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Cochlear Implant Surgery in Children
WHAT YOU NEED TO KNOW:
Cochlear implant surgery is used to place a cochlear implant in one or both of your child's ears. A cochlear implant is an electronic device that helps improve hearing in people who have severe hearing loss. A cochlear implant will not restore normal hearing, but it may help your child better understand speech and lip movements. Have any ear pain or redness checked right away. Your child may have an ear infection that needs immediate care.
Seek care immediately if:
- Clear fluid leaks from your child's ear or nose.
- Your child's face is numb, or he or she cannot move parts of his or her face.
- Your child has a severe headache.
- Your child's neck feels painful or stiff.
Contact your child's healthcare provider if:
- Your child has pain and redness in his or her ear.
- Your child has a fever, chills, and feels weak and achy.
- Your child's wound is red, swollen, or draining pus.
- Your child feels dizzy or has nausea and is vomiting.
- Your child feels more sleepy than usual.
- You have questions or concerns about your child's condition or care.
Carefully wash the wound with soap and water. Dry the area and put on a new, clean bandage as directed. Change your bandages when they get wet or dirty.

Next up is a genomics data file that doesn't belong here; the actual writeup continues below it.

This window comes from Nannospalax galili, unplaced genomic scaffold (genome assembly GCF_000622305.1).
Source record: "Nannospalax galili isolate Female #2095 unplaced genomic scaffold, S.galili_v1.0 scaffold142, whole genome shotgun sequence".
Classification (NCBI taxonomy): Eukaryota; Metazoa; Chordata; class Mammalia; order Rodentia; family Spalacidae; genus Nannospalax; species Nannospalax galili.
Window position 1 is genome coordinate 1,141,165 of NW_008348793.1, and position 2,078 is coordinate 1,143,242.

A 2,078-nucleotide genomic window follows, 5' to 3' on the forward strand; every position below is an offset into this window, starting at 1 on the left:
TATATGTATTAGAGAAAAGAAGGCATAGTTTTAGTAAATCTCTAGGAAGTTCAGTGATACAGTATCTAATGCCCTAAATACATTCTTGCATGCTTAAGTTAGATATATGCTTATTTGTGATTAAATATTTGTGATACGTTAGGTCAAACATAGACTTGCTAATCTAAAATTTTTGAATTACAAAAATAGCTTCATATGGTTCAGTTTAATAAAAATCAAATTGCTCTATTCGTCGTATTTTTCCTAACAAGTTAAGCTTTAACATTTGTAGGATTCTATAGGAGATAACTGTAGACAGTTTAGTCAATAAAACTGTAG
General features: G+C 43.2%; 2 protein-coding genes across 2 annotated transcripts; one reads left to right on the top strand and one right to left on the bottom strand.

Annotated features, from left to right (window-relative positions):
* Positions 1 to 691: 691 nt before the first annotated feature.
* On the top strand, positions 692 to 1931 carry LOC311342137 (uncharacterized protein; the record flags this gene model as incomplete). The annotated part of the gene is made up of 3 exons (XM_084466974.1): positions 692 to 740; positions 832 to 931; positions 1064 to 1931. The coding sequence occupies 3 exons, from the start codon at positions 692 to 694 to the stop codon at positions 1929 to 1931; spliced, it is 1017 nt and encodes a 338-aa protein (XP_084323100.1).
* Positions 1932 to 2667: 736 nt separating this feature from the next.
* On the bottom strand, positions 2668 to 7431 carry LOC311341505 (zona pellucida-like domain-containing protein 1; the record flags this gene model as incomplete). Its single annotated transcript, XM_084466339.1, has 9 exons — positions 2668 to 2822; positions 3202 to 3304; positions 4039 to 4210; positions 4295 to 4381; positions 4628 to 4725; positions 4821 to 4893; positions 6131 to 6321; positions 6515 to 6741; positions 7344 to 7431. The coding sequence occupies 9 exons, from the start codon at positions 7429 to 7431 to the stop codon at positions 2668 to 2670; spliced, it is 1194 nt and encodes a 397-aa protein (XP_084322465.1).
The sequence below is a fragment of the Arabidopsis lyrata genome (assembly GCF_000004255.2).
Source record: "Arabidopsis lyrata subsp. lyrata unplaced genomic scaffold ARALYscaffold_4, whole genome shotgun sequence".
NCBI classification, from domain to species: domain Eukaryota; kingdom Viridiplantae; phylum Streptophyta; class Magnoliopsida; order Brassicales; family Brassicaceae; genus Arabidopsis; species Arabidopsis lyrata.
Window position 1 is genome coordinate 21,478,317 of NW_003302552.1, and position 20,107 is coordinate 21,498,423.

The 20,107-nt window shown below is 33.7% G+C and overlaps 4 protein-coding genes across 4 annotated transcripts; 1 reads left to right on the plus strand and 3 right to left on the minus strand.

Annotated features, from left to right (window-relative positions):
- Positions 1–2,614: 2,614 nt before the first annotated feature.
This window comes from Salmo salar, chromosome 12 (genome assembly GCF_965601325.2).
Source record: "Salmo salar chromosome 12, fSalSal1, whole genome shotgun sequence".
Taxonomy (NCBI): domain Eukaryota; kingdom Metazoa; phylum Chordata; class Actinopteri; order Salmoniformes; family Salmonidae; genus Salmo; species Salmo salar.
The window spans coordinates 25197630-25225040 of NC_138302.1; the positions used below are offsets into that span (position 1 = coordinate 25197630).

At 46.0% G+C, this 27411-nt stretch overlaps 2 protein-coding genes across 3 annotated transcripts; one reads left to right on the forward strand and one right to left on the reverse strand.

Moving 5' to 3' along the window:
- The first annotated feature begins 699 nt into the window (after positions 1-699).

A cochlear implant increases your child's risk for meningitis. Your child may need a pneumococcal vaccine. Ask which vaccine is right for your child and when he or she should receive it.
Your child will go to training to learn how to listen and understand sounds using the cochlear implant. If your child was born deaf, he or she will have to learn to understand what the sounds mean. An auditory or speech therapist will help your child. The therapist can also help your child speak clearly. Your child may have lost his or her hearing at an older age. Therapy can help him or her interpret sounds coming from the cochlear implant.
Follow up with your child's surgeon or ear, nose, and throat specialist as directed:
Your child may need to return to have the stitches removed. He or she will also learn how to care for the cochlear implant. Your child will need regular checkups to make sure the cochlear implant works properly. Write down your questions so you remember to ask them during your child's visits.
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The above information is an educational aid only. It is not intended as medical advice for individual conditions or treatments. Talk to your doctor, nurse or pharmacist before following any medical regimen to see if it is safe and effective for you.
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